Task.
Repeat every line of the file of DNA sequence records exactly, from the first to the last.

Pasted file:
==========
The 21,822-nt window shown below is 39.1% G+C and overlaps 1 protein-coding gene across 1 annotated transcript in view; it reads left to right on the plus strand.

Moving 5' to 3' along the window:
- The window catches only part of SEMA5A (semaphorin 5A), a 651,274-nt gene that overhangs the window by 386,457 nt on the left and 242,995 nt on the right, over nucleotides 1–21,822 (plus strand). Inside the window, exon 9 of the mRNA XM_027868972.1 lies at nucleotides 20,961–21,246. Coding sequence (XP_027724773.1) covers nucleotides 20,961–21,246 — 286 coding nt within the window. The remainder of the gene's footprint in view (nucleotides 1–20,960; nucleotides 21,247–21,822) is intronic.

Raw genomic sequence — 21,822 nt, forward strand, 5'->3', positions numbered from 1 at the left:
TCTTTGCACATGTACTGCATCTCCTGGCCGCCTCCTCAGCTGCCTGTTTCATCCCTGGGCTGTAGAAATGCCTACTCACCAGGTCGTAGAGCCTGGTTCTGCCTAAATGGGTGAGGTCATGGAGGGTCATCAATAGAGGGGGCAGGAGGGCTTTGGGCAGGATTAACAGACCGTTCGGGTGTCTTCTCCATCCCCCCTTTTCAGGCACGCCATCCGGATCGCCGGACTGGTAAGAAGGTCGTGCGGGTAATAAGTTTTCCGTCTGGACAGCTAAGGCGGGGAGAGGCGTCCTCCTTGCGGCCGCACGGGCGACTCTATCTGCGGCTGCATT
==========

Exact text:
The 21,822-nt window shown below is 39.1% G+C and overlaps 1 protein-coding gene across 1 annotated transcript in view; it reads left to right on the plus strand.

Moving 5' to 3' along the window:
- The window catches only part of SEMA5A (semaphorin 5A), a 651,274-nt gene that overhangs the window by 386,457 nt on the left and 242,995 nt on the right, over nucleotides 1–21,822 (plus strand). Inside the window, exon 9 of the mRNA XM_027868972.1 lies at nucleotides 20,961–21,246. Coding sequence (XP_027724773.1) covers nucleotides 20,961–21,246 — 286 coding nt within the window. The remainder of the gene's footprint in view (nucleotides 1–20,960; nucleotides 21,247–21,822) is intronic.

Raw genomic sequence — 21,822 nt, forward strand, 5'->3', positions numbered from 1 at the left:
TCTTTGCACATGTACTGCATCTCCTGGCCGCCTCCTCAGCTGCCTGTTTCATCCCTGGGCTGTAGAAATGCCTACTCACCAGGTCGTAGAGCCTGGTTCTGCCTAAATGGGTGAGGTCATGGAGGGTCATCAATAGAGGGGGCAGGAGGGCTTTGGGCAGGATTAACAGACCGTTCGGGTGTCTTCTCCATCCCCCCTTTTCAGGCACGCCATCCGGATCGCCGGACTGGTAAGAAGGTCGTGCGGGTAATAAGTTTTCCGTCTGGACAGCTAAGGCGGGGAGAGGCGTCCTCCTTGCGGCCGCACGGGCGACTCTATCTGCGGCTGCATT